(-1)*A
## array([[-0.2, -0.6, -0.4, -0.4],
##        [-0. , -0.2, -0.4, -0.7],
##        [-0.8, -0.8, -0.2, -0.1]])


changes the sign of every element, which is, mathematically, an instance of multiplying a matrix $$\mathbf{X}$$ by a scalar $$c$$

$\begin{split} c\mathbf{X}= \left[ \begin{array}{cccc} cx_{1,1} & cx_{1,2} & \cdots & cx_{1,m} \\ cx_{2,1} & cx_{2,2} & \cdots & cx_{2,m} \\ \vdots & \vdots & \ddots & \vdots \\ cx_{n,1} & cx_{n,2} & \cdots & cx_{n,m} \\ \end{array} \right]. \end{split}$

Furthermore:

A**2
## array([[0.04, 0.36, 0.16, 0.16],
##        [0.  , 0.04, 0.16, 0.49],
##        [0.64, 0.64, 0.04, 0.01]])


takes the square of each element (this is not the same as matrix-multiply by itself which we cover in the matrix algebra section).

Also:

A >= 0.25
## array([[False,  True,  True,  True],
##        [False, False,  True,  True],
##        [ True,  True, False, False]])


compares each element to 0.25.

#### 8.1.3.2. Matrix vs Matrix

For two matrices of identical sizes, we will be acting on the corresponding elements:

B = np.tri(A.shape, A.shape)  # just an example
B  # a lower triangular 0-1 matrix
## array([[1., 0., 0., 0.],
##        [1., 1., 0., 0.],
##        [1., 1., 1., 0.]])


And now:

A * B
## array([[0.2, 0. , 0. , 0. ],
##        [0. , 0.2, 0. , 0. ],
##        [0.8, 0.8, 0.2, 0. ]])


multiplies each $$a_{i,j}$$ by the corresponding $$b_{i,j}$$.

This extends on the idea from algebra that given $$\mathbf{A}$$, $$\mathbf{B}$$ with n rows and m columns each, the result of $$+$$ (or $$-$$) would be for instance:

$\begin{split} \mathbf{A} + \mathbf{B}= \left[ \begin{array}{cccc} a_{1,1}+b_{1,1} & a_{1,2}+b_{1,2} & \cdots & a_{1,m}+b_{1,m} \\ a_{2,1}+b_{2,1} & a_{2,2}+b_{1,2} & \cdots & a_{2,m}+b_{2,m} \\ \vdots & \vdots & \ddots & \vdots \\ a_{n,1}+b_{n,1} & a_{n,2}+b_{n,2} & \cdots & a_{n,m}+b_{n,m} \\ \end{array} \right]. \end{split}$

Thanks to the matrix-matrix and matrix-scalar operations we can perform various tests on an per-element basis, e.g.,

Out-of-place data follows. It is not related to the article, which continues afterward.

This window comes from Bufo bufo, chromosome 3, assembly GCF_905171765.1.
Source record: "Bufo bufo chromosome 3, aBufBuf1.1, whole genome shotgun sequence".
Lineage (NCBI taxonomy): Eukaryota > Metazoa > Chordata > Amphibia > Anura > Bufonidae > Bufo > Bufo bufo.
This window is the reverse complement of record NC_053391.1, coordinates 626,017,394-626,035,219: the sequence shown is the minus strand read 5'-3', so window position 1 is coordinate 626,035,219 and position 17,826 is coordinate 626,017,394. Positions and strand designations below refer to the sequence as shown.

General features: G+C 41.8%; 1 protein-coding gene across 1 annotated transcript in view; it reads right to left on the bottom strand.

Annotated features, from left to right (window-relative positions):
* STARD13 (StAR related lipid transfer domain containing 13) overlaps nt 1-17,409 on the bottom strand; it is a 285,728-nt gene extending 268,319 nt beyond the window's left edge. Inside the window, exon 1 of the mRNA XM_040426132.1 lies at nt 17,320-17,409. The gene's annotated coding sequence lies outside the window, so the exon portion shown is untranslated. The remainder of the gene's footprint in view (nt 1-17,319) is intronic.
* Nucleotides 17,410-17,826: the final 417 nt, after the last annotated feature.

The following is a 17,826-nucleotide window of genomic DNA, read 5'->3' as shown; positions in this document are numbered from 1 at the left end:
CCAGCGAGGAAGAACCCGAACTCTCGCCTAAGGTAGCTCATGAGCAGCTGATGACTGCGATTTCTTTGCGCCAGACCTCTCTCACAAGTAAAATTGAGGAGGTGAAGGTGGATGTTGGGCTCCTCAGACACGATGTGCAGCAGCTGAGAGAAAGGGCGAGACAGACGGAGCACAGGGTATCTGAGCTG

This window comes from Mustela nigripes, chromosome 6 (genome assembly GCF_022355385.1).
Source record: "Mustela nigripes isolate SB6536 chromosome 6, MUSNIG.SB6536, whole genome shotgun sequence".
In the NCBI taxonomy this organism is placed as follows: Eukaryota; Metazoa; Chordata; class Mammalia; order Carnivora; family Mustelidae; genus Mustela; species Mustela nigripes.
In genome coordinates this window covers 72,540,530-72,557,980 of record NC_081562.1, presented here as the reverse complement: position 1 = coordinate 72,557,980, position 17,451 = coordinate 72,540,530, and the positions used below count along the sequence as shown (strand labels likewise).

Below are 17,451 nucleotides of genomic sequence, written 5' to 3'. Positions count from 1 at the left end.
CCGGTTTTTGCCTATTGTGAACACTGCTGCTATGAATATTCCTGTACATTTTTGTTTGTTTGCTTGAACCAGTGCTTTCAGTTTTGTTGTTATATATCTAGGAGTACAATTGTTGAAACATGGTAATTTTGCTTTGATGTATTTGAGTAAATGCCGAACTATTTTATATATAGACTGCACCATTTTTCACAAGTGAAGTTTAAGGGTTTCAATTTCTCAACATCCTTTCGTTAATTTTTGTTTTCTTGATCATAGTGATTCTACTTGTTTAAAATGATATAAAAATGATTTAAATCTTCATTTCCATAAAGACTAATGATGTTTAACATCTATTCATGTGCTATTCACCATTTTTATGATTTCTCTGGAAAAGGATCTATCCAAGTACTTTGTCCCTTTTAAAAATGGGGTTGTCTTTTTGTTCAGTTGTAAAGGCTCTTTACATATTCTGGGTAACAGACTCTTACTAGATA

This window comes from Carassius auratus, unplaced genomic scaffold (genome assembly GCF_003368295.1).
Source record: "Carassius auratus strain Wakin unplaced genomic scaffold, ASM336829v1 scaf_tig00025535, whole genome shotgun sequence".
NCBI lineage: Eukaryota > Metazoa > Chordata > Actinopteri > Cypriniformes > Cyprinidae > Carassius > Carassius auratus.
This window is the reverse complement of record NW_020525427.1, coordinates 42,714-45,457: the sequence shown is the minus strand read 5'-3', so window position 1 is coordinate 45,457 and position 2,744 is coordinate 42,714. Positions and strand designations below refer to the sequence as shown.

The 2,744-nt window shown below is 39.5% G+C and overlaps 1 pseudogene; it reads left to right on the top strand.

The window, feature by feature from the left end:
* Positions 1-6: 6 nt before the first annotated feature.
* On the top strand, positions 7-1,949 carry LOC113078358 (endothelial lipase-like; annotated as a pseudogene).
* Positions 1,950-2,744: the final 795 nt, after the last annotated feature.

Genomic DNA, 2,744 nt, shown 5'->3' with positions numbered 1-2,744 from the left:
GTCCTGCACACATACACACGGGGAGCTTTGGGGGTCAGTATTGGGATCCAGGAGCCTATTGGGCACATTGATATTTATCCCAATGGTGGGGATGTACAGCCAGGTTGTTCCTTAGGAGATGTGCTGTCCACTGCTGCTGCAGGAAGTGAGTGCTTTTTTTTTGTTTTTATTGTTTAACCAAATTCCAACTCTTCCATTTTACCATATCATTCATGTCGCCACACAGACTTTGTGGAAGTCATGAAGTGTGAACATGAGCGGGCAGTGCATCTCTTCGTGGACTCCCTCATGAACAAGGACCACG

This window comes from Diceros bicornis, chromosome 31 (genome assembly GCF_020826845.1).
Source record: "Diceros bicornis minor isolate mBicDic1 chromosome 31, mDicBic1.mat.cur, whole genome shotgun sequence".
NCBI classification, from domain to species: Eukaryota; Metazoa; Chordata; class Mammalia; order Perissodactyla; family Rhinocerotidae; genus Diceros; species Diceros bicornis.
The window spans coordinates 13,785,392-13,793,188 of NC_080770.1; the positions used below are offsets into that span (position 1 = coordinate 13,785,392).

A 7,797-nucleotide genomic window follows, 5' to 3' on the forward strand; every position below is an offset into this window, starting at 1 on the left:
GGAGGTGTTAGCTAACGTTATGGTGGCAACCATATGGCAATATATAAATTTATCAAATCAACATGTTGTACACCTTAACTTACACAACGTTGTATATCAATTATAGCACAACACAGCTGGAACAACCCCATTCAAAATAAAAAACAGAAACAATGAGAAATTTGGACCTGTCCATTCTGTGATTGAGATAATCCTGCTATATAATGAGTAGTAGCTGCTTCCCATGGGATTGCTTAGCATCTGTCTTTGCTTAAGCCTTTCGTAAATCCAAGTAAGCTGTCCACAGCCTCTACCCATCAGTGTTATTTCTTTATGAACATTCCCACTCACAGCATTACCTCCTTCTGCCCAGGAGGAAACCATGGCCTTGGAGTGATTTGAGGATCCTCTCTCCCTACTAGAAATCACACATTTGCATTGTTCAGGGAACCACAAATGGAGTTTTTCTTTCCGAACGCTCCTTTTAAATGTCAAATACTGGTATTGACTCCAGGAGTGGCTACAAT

(A >= 0.25) & (A <= 0.75)  # logical matrix & logical matrix
## array([[False,  True,  True,  True],
##        [False, False,  True,  True],
##        [False, False, False, False]])

Example 8.2

(*) Figure 8.1 depicts a (filled) contour plot of the Himmelblau’s function, $$f(x,y)=(x^{2}+y-11)^{2}+(x+y^{2}-7)^{2}$$, for $$x\in[-5, 5]$$ and $$y\in[-4, 4]$$. In order to draw it, we have probed 250 points from the two said ranges and called numpy.meshgrid to generate two matrices, both of shape 250 by 250, giving the x- and y-coordinates of all the points on the corresponding a two-dimensional grid. Thanks to this, we were able to use vectorised mathematical operations to compute the values of $$f$$ thereon.

x = np.linspace(-5, 5, 250)
y = np.linspace(-4, 4, 250)
xg, yg = np.meshgrid(x, y)
z = (xg**2 + yg - 11)**2 + (xg + yg**2 - 7)**2
plt.contourf(x, y, z, levels=20)
CS = plt.contour(x, y, z, levels=[1, 5, 10, 20, 50, 100, 150, 200, 250])
plt.clabel(CS, colors="black")
plt.show() Figure 8.1 An example filled contour plot with additional labelled contour lines

In order to understand the result generated by numpy.meshgrid better here are the outputs generated by it for a smaller number of probe points:

x = np.linspace(-5, 5, 3)
y = np.linspace(-4, 4, 5)
xg, yg = np.meshgrid(x, y)
xg
## array([[-5.,  0.,  5.],
##        [-5.,  0.,  5.],
##        [-5.,  0.,  5.],
##        [-5.,  0.,  5.],
##        [-5.,  0.,  5.]])


Here, each column is the same.

yg
## array([[-4., -4., -4.],
##        [-2., -2., -2.],
##        [ 0.,  0.,  0.],